Nearly 65 years ago, a young WWII veteran immersed himself in history books up in Harlem and envisioned a modern way to bring key episodes of early American history to life on canvas. Today, visitors to the Metropolitan Museum of Art are pouring over his 60-panel series – reassembled for the first time in decades – in the remarkable exhibition, Jacob Lawrence: The American Struggle, on view through November 1.
Known for his enormous body of work chronicling the African-American experience, Lawrence’s American history series is largely unknown. That’s why attending the show and working your way around the room to learn about each episode is such a revelation. Which episodes did he pick? How did he use modern, angular style to depict the struggle for independence and economic progress?
His series “Struggle: From the History of the American People” brings forgotten pieces of history to life and depicts many from a new angle – Patrick Henry’s rousing revolutionary rhetoric, regional skirmishes against mercenaries, the enlisted man’s view of the perilous Delaware River crossing, and treasonous whispers that risked undermining the Continentals.
Inspired by the Mexican muralists, WPA storytellers, and the city around him, Lawrence chose dynamic composition, symbolic colors, and an everyday person’s experience of historic events to create an intriguing, historic, and emotional narrative. Take a look at some of our favorites in the exhibition on Flickr.
Inside the gallery, the Met presents two of the books that Lawrence consulted as he planned the series as well as his funding proposal to produce a much more expansive work from the American Revolution through World War I. The notes on display show that Lawrence had the parts of history that could tell the full American story all thought out. Unfortunately, the series wasn’t funded.
The panels on view are hung in the order they were presented at Charles Allan’s gallery in 1956-1957, beginning with the lead-up to the American Revolution. Lawrence tells the story his way through conflicts, close-ups, and long shots, working in stories of Black combatants and women, like Margaret Corbin who manned the guns at Fort Washington.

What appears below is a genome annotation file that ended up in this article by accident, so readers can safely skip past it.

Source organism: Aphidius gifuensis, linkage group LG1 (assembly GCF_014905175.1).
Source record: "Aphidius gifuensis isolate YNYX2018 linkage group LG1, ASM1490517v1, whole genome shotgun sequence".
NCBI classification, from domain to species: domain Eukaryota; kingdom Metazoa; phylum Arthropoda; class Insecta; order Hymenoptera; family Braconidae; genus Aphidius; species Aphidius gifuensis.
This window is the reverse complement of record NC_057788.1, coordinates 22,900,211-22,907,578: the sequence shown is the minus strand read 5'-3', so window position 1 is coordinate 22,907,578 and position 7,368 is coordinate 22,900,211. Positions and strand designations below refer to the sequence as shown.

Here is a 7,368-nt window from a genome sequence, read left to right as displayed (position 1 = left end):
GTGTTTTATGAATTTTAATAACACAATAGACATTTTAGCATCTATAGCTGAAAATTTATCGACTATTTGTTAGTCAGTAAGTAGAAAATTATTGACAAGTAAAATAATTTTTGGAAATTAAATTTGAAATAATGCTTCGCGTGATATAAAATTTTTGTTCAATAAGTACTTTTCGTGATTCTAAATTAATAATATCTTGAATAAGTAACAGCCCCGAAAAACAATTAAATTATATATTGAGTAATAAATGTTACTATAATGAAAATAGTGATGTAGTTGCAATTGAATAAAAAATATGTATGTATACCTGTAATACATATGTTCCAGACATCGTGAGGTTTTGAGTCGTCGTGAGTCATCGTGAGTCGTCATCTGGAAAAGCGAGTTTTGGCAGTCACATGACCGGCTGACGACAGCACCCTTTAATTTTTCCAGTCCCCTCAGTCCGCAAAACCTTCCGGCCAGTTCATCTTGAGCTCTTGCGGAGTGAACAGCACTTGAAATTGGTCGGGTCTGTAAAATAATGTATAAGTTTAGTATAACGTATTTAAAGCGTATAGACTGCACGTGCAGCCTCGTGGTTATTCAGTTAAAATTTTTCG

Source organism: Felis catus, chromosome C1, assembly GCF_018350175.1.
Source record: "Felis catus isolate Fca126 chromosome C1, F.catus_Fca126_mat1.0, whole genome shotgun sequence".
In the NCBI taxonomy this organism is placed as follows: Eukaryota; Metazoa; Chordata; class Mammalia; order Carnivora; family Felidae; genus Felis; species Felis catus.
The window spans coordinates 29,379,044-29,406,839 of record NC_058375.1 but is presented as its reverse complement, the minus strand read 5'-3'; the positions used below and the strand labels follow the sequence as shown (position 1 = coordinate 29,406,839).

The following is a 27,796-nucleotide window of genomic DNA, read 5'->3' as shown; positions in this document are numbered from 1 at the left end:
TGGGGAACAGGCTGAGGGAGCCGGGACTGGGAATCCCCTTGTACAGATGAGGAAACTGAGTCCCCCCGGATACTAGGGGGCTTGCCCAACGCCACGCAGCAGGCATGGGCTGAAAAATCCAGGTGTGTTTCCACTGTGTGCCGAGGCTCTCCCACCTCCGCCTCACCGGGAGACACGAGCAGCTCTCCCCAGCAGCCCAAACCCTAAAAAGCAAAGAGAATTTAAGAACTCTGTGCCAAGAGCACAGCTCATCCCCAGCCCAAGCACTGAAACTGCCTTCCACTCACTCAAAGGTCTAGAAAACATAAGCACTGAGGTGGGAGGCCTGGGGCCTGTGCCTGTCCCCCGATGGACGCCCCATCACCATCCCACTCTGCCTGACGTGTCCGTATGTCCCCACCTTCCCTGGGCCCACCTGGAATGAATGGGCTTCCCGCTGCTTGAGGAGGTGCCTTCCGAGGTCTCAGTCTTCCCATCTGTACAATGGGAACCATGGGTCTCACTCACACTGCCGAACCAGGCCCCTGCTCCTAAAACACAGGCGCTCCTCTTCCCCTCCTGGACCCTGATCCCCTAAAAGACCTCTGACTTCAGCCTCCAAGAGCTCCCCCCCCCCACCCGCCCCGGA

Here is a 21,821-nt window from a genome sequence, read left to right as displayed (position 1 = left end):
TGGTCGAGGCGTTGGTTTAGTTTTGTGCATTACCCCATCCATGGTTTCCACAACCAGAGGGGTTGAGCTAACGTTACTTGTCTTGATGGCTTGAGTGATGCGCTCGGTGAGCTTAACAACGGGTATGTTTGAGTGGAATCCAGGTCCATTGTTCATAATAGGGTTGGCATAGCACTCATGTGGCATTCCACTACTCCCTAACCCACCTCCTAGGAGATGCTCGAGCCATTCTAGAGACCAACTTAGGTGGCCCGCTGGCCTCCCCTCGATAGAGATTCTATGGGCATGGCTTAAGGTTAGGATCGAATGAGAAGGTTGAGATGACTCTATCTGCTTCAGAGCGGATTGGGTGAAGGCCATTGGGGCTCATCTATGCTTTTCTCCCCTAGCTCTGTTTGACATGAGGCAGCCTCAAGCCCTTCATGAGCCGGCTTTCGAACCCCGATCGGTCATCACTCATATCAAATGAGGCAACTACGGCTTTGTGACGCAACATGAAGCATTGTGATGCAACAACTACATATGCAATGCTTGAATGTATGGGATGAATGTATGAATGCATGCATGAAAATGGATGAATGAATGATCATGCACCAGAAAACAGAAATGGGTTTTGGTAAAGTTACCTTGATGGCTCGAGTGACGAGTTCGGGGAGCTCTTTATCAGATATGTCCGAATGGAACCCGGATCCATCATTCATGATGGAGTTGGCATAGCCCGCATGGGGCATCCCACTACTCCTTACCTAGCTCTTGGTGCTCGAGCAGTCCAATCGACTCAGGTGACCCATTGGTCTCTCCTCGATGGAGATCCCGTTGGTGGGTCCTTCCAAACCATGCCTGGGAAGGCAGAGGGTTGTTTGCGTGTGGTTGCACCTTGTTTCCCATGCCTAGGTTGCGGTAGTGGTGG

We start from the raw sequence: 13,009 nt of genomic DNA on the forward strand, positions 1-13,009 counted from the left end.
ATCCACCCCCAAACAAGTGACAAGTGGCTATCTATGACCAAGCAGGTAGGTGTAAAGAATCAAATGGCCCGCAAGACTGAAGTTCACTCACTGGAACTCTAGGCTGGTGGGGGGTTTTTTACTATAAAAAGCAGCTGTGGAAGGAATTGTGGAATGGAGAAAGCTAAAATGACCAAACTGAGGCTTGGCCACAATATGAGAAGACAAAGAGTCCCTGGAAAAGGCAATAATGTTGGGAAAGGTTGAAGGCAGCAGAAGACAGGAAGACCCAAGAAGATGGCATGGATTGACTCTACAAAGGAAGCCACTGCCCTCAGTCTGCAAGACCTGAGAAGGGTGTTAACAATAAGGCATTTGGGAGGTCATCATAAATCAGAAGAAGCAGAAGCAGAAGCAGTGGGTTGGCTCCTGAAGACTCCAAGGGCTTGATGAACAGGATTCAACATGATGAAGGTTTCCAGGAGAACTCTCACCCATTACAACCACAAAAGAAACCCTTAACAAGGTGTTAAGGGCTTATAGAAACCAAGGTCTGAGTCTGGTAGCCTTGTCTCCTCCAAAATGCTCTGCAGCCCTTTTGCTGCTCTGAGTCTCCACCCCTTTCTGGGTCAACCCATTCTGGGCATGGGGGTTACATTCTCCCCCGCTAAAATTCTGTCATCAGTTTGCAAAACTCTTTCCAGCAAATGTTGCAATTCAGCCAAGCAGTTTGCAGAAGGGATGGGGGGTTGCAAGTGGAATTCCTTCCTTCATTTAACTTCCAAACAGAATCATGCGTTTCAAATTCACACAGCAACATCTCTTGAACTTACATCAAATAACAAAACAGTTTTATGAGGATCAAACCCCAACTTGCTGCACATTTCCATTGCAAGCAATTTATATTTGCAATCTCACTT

Many of the events he depicts from the early 1800s have largely been forgotten –impressment of sailors by the British, the Battle of Lake Erie, and the destruction of Washington D.C., and the Battle of New Orleans. The series ends with epic undertakings by everyday Americans – the building of the Erie Canal and the westward migration to the Ohio and beyond. It makes you want to learn more.
If you are in New York, be sure to see this important show in person; otherwise, take a look through this series in the Met’s website. Click on each image to read the backstory of Lawrence’s take on that slice of American history and the quotes he selected for each work. Go on a visual journey with an American modernist master here.
Listen in to this recent program produced by the Met in association with the Schomburg Center for Research in Black Culture – the same library where Lawrence did his research in the 1950s.
Listen as the Schomburg’s director Kevin Young, arts curator Tami Lawson, and the Getty’s associate curator LeRonn P. Brooks discuss Jacob Lawrence, his scholarship, the WPA, Harlem, and the milieu from which his art emerged. Hear how a genius was made:
Other major works by Jacob Lawrence are on view at the Whitney Museum – he is a featured New York artist in Vida Americana: Mexican Muralists Remake American Art and his War Series, created after he returned from serving in the Coast Guard in World War II, has its own special gallery inside the collections show on the seventh floor.